Eva Sloan: ‘God is Angry’

The 1949 murder of Emma Johnekin was initially ruled Voluntary Manslaughter against Marion Wesley Stembridge in Baldwin County Superior Court; however, the ruling was overturned to Involuntary through an exceedingly shady appeal to the State of Georgia citing The Writ of Habeas Corpus. The ruling to Involuntary kept Stembridge from behind bars and fleecing the needy just as Milledgevillle payday loan businesses still do. However, somewhere between 1949 and 1953, Stembridge loaned an employee of Frank Bone $50. By the time the man noticed and asked for Bone’s help, Stembridge had collected $550 from the man. Bone hired Eva Sloan to research the transaction. Due to Sloan’s work, Stembridge was ordered to repay the overcharge of $500.

On GA 441, along what’s now the busy business strip of Milledgeville, I can count five payday loan/ title loan places in a half-mile stretch. If I tried harder, I could count more. At them, you can get an advance on hours you’ve not worked or sign over the title of a car you don’t own–perhaps you can sign over the family house. Among the loan stores, the scattering of pawn shops will take your family jewels at, roughly, a 300% annual percentage rate. After the loan place of your choice, you can eat at Sonic, Waffle House, or Zaxby’s after you cash the disbursement check.

I once heard compound interest called the eighth wonder of the world, yet double loans are more amazing. Reverse mortgage is a new way of putting it. After all, reverse mortgage resonates more appealing in television commercials to those getting by on Social Security checks. Just after Martin Luther King Boulevard and Columbia Street, I saw a new payday loan store had opened the other day. Flagging the cars driving by, a man dressed as The Statue of Liberty held a sign and danced, offering $50 in cash, “right now.” Before these places thrived, the likes of Marion Wesley Stembridges abounded and served America as America grew, offering the American Dream for a signature and a soul.

It was because of such a loan that Emma lost her life. Somehow, the sentencing for Stembridge’s Voluntary Manslaughter (Emma Johnekin) case was delivered to the wrong county’s courthouse, bringing into play the ancient law of The Writ of Habeas Corpus. It seems that, in the other county, Stembridge was already there the afternoon his sentence was to accidentally arrive. Stembridge lunched with that county’s judge and other officials that day in that county; it just so happened. After a mock arrest and his attorney in tow, Stembridge drove back to Baldwin County a free man, but more on that later.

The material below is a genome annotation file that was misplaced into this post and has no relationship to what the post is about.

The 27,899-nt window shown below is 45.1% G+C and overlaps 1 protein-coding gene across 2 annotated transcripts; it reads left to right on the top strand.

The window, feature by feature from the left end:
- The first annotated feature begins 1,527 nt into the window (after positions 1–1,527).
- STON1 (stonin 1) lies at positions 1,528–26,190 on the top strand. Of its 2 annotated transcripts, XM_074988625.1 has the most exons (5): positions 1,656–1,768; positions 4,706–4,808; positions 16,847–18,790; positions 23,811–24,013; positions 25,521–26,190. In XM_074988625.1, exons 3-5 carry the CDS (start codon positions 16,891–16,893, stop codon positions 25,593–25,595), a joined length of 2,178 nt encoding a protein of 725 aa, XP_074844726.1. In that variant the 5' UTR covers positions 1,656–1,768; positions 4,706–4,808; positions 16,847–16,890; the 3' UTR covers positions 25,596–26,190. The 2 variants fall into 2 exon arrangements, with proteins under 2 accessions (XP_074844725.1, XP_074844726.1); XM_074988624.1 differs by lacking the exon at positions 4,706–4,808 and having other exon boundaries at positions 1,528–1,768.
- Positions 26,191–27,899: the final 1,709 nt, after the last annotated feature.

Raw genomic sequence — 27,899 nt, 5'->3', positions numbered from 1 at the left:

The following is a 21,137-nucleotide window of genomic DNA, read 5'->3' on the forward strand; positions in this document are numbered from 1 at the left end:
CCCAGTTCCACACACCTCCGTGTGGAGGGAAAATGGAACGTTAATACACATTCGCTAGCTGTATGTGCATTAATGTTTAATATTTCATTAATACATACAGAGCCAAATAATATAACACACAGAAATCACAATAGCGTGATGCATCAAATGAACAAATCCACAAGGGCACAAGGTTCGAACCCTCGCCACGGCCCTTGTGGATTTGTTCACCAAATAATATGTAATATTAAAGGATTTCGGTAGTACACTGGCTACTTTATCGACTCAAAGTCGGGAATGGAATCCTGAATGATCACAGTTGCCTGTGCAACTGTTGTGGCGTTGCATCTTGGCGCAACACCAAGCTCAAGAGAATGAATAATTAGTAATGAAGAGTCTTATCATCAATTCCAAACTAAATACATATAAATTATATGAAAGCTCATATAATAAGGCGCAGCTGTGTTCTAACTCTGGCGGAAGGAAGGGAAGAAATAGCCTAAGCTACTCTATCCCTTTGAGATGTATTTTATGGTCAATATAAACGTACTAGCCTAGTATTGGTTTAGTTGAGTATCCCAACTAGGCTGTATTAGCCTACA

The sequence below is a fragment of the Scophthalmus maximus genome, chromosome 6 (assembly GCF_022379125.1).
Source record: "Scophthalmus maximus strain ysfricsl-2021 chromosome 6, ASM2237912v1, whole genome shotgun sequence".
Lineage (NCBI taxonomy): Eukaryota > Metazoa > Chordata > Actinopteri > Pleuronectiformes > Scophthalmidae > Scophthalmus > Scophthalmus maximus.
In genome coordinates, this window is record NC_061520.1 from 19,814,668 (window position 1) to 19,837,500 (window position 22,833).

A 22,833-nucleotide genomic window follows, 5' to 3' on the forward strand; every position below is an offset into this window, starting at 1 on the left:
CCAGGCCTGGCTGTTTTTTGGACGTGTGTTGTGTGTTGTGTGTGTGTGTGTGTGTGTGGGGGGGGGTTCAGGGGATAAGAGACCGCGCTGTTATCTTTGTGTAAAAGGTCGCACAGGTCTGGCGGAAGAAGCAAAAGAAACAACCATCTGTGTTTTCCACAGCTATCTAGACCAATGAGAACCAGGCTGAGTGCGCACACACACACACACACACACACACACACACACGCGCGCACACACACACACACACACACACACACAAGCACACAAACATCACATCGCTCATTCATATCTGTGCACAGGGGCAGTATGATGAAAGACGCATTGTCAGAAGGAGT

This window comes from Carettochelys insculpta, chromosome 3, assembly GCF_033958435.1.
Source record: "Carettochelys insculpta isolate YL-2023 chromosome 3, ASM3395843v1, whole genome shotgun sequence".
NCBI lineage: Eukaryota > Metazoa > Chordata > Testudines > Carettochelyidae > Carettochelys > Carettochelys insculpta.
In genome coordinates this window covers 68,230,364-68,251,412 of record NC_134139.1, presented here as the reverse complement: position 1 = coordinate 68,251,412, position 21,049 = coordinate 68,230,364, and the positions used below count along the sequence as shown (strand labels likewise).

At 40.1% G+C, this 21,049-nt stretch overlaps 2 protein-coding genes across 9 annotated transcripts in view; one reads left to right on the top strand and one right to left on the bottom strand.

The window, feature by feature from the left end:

By 1953, Marion Wesley Stembridge finds himself facing two legal suits that he cannot buy his way out of although he’d tried. Stembridge faced a conviction for Federal Income Tax evasion and bribery when Stembridge offered two Federal agents $10,000 each to look the other way when the agents came to Milledgeville to investigate him. Then, Stembridge’s wife filed the divorce papers 16 March 1953. By early May, two days before Stembridge ends the life of Pete Bivins, Marion Ennis and his own, Stembridge, most likely, read this front page of The Union-Recoder:

30 April 1953 (Thursday): The Union-Recorder, front page

Next to his name, Stembridge likely noticed the County Commissioners had rescheduled to meet on the 2nd of May (Saturday) rather than the following Tuesday. Stembridge knew where his targets would be on the morning of 2 May 1953. Although Stembridge may have known Eva Sloan would be downtown at the law offices, he didn’t kill her. Marion Ennis, Pete Bivins and Marion Stembridge, however, will not live to see a day past Saturday.

In the late morning of 2 May 1953, Eva Sloan was upstairs above the campus theater building at the law office of Marion Ennis. Sloan and Ennis were running late to the commissioners meeting. They’d known each other for years. Eva had been Marion Ennis’s secretary then he’d encouraged her to become an attorney. She was the city’s first female attorney, and in 1953 Georgia, a female attorney was a threat to plenty.